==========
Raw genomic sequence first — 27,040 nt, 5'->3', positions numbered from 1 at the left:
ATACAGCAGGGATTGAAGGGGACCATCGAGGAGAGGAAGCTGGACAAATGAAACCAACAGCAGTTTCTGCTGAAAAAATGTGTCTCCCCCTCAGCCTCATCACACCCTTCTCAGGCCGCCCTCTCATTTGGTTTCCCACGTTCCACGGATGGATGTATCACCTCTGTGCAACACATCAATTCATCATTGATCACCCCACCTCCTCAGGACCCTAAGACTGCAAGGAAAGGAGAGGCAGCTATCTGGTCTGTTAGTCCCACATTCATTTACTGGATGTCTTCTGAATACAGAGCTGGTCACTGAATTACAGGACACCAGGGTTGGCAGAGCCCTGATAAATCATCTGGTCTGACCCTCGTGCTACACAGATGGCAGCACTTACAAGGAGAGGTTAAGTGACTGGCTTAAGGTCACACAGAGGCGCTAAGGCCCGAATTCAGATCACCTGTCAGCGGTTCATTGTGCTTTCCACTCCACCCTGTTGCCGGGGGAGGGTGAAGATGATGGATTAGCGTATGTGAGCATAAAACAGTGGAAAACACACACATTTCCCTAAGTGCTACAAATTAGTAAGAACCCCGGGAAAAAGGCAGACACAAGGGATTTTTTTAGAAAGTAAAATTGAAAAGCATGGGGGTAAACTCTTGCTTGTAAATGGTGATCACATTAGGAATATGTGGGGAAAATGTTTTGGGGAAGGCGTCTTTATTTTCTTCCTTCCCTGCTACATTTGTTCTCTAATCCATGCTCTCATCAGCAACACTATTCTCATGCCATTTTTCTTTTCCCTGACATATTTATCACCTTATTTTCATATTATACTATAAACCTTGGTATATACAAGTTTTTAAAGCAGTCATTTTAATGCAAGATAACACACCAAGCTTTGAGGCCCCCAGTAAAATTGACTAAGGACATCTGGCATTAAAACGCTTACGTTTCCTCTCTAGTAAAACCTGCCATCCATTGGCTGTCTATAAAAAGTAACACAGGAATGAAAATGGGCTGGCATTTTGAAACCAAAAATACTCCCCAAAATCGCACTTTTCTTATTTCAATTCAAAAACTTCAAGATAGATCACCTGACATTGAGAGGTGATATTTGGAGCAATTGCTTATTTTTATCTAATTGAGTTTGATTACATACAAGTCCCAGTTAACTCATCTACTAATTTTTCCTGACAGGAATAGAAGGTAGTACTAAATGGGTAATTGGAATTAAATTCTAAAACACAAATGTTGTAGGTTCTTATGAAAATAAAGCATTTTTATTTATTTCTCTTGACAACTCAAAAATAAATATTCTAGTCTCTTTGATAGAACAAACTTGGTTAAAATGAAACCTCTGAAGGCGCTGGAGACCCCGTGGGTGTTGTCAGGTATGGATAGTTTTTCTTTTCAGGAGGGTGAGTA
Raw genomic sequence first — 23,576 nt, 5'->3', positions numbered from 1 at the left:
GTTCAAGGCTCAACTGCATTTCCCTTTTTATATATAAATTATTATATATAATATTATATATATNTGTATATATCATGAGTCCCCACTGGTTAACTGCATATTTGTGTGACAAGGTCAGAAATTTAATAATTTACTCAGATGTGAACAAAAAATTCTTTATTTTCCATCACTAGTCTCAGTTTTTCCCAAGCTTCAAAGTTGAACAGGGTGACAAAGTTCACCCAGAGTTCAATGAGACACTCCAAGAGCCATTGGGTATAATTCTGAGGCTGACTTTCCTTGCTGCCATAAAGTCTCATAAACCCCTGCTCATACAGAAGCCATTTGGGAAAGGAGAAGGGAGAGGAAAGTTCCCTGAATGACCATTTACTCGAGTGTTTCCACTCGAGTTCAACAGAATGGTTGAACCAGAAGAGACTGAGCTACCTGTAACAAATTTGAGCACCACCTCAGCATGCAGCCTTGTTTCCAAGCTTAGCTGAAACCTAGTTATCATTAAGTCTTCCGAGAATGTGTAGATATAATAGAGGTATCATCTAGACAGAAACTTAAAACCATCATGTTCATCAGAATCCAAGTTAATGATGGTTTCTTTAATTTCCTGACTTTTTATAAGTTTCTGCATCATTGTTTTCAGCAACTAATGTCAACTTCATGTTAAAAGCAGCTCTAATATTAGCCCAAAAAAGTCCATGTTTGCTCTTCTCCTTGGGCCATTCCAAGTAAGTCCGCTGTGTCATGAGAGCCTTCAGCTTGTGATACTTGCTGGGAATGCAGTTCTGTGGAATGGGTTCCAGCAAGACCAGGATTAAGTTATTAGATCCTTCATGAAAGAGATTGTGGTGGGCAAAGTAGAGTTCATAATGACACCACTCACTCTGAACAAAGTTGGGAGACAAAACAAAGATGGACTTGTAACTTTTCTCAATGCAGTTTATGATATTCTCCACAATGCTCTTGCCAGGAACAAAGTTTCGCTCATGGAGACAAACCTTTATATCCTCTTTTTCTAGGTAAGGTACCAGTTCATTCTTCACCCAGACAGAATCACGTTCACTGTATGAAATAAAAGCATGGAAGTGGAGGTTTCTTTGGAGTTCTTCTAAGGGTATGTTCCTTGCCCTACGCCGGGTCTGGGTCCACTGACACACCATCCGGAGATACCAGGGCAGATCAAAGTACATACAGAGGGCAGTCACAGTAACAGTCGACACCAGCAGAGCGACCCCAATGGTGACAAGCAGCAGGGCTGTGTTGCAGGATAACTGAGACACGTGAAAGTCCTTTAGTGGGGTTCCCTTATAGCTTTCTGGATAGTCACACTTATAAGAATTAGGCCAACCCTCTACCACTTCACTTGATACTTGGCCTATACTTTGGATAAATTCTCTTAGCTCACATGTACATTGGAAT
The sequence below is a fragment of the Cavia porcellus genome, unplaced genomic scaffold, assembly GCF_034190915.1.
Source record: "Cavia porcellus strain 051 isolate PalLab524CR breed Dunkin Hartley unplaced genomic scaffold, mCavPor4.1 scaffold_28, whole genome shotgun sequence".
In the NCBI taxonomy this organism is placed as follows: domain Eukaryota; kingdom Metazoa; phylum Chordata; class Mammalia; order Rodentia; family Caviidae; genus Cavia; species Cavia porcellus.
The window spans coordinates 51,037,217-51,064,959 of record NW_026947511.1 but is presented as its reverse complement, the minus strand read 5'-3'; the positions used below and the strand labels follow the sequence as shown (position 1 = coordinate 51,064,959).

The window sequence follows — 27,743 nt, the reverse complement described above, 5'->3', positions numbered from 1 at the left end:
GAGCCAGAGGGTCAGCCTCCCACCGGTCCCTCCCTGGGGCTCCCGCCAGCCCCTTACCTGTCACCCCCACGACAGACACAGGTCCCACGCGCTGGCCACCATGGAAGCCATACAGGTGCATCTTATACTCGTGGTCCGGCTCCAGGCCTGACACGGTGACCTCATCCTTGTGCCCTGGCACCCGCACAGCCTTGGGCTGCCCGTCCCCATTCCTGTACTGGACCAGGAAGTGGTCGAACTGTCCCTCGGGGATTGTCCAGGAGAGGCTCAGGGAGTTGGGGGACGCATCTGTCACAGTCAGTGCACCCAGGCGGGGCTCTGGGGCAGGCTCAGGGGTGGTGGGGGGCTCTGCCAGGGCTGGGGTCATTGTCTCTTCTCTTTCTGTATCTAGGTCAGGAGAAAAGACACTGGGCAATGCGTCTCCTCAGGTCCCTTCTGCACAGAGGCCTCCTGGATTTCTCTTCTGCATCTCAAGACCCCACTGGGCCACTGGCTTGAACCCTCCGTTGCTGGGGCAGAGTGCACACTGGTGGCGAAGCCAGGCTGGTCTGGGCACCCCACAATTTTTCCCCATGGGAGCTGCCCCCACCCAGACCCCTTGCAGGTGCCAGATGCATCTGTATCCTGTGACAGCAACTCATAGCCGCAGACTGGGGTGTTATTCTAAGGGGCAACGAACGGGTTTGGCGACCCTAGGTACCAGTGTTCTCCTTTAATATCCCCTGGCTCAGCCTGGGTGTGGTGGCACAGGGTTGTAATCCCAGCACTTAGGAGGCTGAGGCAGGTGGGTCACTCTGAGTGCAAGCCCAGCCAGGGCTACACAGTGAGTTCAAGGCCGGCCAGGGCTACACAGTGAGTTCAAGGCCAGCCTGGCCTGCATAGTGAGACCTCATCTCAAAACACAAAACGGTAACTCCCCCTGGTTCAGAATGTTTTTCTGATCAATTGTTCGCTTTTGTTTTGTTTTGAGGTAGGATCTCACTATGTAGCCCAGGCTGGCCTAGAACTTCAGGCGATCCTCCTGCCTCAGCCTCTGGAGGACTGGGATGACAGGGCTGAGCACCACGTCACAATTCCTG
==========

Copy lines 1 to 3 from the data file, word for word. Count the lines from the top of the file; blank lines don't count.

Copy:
Raw genomic sequence first — 27,040 nt, 5'->3', positions numbered from 1 at the left:
ATACAGCAGGGATTGAAGGGGACCATCGAGGAGAGGAAGCTGGACAAATGAAACCAACAGCAGTTTCTGCTGAAAAAATGTGTCTCCCCCTCAGCCTCATCACACCCTTCTCAGGCCGCCCTCTCATTTGGTTTCCCACGTTCCACGGATGGATGTATCACCTCTGTGCAACACATCAATTCATCATTGATCACCCCACCTCCTCAGGACCCTAAGACTGCAAGGAAAGGAGAGGCAGCTATCTGGTCTGTTAGTCCCACATTCATTTACTGGATGTCTTCTGAATACAGAGCTGGTCACTGAATTACAGGACACCAGGGTTGGCAGAGCCCTGATAAATCATCTGGTCTGACCCTCGTGCTACACAGATGGCAGCACTTACAAGGAGAGGTTAAGTGACTGGCTTAAGGTCACACAGAGGCGCTAAGGCCCGAATTCAGATCACCTGTCAGCGGTTCATTGTGCTTTCCACTCCACCCTGTTGCCGGGGGAGGGTGAAGATGATGGATTAGCGTATGTGAGCATAAAACAGTGGAAAACACACACATTTCCCTAAGTGCTACAAATTAGTAAGAACCCCGGGAAAAAGGCAGACACAAGGGATTTTTTTAGAAAGTAAAATTGAAAAGCATGGGGGTAAACTCTTGCTTGTAAATGGTGATCACATTAGGAATATGTGGGGAAAATGTTTTGGGGAAGGCGTCTTTATTTTCTTCCTTCCCTGCTACATTTGTTCTCTAATCCATGCTCTCATCAGCAACACTATTCTCATGCCATTTTTCTTTTCCCTGACATATTTATCACCTTATTTTCATATTATACTATAAACCTTGGTATATACAAGTTTTTAAAGCAGTCATTTTAATGCAAGATAACACACCAAGCTTTGAGGCCCCCAGTAAAATTGACTAAGGACATCTGGCATTAAAACGCTTACGTTTCCTCTCTAGTAAAACCTGCCATCCATTGGCTGTCTATAAAAAGTAACACAGGAATGAAAATGGGCTGGCATTTTGAAACCAAAAATACTCCCCAAAATCGCACTTTTCTTATTTCAATTCAAAAACTTCAAGATAGATCACCTGACATTGAGAGGTGATATTTGGAGCAATTGCTTATTTTTATCTAATTGAGTTTGATTACATACAAGTCCCAGTTAACTCATCTACTAATTTTTCCTGACAGGAATAGAAGGTAGTACTAAATGGGTAATTGGAATTAAATTCTAAAACACAAATGTTGTAGGTTCTTATGAAAATAAAGCATTTTTATTTATTTCTCTTGACAACTCAAAAATAAATATTCTAGTCTCTTTGATAGAACAAACTTGGTTAAAATGAAACCTCTGAAGGCGCTGGAGACCCCGTGGGTGTTGTCAGGTATGGATAGTTTTTCTTTTCAGGAGGGTGAGTA
Raw genomic sequence first — 23,576 nt, 5'->3', positions numbered from 1 at the left: